Real Estate Agents’ Duties of Care

POSTED BY Michael Morrison
Rachael Cederwall
22 September 2015

posted in real estate agent | duty of care | Caselaw | Property Law



The High Court has recently confirmed that real estate agents owe important duties of care to their vendor clients. More particularly, to act in their vendor client’s best interests. That includes advising as to any obvious pitfalls in the agreement and drafting the agreement so that their vendor’s interests are protected.

In Messenger v Stanaway Real Estate Limited [2015] NZHC 1795 (case downloadable to the left), where the agreement required the vendors to provide very substantial vendor finance, the court has found that the agent should have properly advised her vendor clients as to the risks of when title to the property passed and whether they had adequate security for that part of the purchase price that remained unpaid. The agreement provided only that the vendors were entitled to lodge a caveat over the property, whereas the usual security for vendor finance would have been a registered mortgage.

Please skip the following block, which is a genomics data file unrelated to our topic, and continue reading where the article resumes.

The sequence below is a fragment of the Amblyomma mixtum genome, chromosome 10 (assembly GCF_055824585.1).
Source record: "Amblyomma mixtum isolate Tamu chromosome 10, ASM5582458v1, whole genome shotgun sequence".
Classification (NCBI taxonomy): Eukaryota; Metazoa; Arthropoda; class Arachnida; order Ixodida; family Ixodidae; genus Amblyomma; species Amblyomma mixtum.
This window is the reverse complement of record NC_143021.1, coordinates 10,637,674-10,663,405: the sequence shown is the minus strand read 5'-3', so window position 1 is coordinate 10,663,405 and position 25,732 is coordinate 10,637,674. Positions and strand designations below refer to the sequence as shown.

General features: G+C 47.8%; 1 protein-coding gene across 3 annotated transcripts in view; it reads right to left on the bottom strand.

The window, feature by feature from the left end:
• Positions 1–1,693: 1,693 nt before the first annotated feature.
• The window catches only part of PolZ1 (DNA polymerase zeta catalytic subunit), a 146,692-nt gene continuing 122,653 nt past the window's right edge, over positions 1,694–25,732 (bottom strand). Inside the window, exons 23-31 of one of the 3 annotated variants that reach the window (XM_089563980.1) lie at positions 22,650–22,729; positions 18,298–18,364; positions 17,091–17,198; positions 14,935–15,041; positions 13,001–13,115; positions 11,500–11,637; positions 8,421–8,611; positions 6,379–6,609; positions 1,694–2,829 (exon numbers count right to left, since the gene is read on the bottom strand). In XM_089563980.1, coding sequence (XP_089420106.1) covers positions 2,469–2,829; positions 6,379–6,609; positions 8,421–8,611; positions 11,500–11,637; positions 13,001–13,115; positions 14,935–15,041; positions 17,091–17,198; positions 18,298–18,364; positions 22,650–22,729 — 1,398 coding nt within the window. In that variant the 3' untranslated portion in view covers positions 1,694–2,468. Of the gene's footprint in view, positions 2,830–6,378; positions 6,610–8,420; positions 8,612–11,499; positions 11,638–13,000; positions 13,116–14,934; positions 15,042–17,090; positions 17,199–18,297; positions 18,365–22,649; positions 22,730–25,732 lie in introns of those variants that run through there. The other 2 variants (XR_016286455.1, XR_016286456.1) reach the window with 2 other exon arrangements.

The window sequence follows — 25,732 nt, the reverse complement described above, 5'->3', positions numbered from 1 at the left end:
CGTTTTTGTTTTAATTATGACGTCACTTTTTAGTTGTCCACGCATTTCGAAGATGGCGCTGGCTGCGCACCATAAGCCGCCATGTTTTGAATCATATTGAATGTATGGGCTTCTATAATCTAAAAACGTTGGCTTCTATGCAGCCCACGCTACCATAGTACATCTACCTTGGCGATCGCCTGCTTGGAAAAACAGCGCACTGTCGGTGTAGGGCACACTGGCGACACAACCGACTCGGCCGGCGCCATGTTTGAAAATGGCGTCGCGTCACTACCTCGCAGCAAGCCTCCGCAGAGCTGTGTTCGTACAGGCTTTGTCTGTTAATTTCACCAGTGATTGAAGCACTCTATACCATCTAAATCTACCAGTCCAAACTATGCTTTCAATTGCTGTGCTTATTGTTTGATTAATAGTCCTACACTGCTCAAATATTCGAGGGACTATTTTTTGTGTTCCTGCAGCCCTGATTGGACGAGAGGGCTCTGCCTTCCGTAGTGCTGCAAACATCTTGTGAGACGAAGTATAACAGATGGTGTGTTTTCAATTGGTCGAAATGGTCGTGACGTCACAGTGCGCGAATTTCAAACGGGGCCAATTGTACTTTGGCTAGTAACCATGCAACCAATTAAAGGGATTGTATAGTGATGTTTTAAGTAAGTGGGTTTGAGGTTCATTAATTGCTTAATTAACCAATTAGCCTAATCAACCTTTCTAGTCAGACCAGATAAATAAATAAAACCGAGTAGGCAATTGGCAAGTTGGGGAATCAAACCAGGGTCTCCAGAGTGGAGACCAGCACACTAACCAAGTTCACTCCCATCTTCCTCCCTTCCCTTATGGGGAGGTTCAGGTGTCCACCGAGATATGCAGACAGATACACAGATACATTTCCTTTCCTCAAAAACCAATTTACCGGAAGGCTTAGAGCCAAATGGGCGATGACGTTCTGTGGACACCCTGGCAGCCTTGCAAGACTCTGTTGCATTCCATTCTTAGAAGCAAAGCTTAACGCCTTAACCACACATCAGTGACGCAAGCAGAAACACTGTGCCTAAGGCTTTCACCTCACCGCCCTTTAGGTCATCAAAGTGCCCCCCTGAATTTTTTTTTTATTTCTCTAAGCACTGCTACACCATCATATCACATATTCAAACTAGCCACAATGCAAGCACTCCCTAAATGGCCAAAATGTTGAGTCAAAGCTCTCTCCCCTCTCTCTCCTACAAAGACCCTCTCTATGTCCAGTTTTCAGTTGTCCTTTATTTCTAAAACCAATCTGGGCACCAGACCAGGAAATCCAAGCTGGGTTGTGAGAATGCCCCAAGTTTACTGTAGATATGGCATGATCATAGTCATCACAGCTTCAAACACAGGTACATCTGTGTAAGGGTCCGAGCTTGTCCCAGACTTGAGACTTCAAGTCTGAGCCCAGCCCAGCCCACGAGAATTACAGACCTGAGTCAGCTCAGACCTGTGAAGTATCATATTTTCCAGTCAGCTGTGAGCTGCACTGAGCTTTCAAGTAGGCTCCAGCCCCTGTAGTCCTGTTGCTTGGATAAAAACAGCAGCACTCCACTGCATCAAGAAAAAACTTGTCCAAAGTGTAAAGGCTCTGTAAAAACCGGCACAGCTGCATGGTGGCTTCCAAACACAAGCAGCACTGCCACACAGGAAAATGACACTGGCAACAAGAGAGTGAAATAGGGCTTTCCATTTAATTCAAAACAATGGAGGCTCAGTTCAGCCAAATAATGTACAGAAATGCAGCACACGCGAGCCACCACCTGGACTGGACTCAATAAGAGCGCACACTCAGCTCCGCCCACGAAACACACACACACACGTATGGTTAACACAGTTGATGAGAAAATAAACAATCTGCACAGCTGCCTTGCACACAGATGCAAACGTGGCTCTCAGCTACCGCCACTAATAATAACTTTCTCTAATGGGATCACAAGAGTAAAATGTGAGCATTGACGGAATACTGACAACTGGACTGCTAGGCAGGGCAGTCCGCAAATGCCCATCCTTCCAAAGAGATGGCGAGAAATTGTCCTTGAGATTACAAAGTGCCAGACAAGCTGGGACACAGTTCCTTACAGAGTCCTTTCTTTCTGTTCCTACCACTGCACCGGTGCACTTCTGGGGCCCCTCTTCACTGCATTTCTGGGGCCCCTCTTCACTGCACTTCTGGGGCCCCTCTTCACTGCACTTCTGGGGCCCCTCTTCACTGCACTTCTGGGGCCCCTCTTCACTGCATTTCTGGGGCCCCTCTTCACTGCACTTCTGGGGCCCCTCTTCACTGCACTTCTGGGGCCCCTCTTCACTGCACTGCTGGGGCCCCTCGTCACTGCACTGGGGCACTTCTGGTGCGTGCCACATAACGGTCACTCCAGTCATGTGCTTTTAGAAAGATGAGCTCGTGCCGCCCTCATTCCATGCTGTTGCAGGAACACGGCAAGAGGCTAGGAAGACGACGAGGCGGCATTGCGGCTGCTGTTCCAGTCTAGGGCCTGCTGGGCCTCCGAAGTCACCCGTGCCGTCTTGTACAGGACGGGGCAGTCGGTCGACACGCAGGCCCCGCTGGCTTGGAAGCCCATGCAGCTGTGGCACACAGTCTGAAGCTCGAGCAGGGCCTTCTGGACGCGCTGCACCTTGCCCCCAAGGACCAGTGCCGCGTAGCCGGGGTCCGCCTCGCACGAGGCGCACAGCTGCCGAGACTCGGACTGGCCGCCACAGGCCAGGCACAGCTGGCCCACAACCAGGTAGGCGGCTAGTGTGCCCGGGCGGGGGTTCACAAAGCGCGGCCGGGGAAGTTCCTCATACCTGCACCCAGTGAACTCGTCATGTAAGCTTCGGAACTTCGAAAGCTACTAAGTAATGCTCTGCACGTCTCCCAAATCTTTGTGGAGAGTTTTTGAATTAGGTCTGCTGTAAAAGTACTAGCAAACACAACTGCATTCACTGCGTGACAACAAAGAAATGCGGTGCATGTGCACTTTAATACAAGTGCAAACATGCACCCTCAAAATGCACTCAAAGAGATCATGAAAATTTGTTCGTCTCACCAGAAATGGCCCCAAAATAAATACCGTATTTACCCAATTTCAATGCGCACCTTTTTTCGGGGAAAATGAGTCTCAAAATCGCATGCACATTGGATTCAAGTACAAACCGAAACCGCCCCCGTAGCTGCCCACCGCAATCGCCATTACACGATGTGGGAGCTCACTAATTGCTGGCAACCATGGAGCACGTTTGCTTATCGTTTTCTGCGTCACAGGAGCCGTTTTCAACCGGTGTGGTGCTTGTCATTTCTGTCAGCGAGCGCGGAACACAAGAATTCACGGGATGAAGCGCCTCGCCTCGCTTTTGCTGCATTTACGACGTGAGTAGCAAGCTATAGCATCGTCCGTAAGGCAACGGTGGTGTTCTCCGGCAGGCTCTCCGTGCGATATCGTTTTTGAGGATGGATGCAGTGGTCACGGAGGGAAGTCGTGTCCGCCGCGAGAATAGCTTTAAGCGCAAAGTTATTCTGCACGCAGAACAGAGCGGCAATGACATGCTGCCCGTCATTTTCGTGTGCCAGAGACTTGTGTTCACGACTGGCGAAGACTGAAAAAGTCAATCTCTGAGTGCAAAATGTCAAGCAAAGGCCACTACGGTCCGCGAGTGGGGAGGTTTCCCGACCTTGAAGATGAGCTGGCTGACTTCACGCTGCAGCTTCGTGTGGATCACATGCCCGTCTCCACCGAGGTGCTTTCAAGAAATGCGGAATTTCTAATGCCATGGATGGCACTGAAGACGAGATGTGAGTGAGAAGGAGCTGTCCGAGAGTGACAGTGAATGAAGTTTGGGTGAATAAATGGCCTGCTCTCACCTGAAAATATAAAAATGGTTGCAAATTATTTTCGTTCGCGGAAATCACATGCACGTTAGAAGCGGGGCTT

The Court held that the Bayleys real estate agent breached her duty of care and is liable to the Messengers for the significant losses they suffered as a result, totalling some $2.3 million plus interest and costs. It was not sufficient for the agent to merely advise them that they should obtain legal advice, particularly in circumstances where the agent stood to earn commission of some $148,251 (plus GST).

Disclosure of Interest: Lowndes Jordan acted for the plaintiffs James and June Messenger in this proceeding.

Image courtesy of Mark Moz

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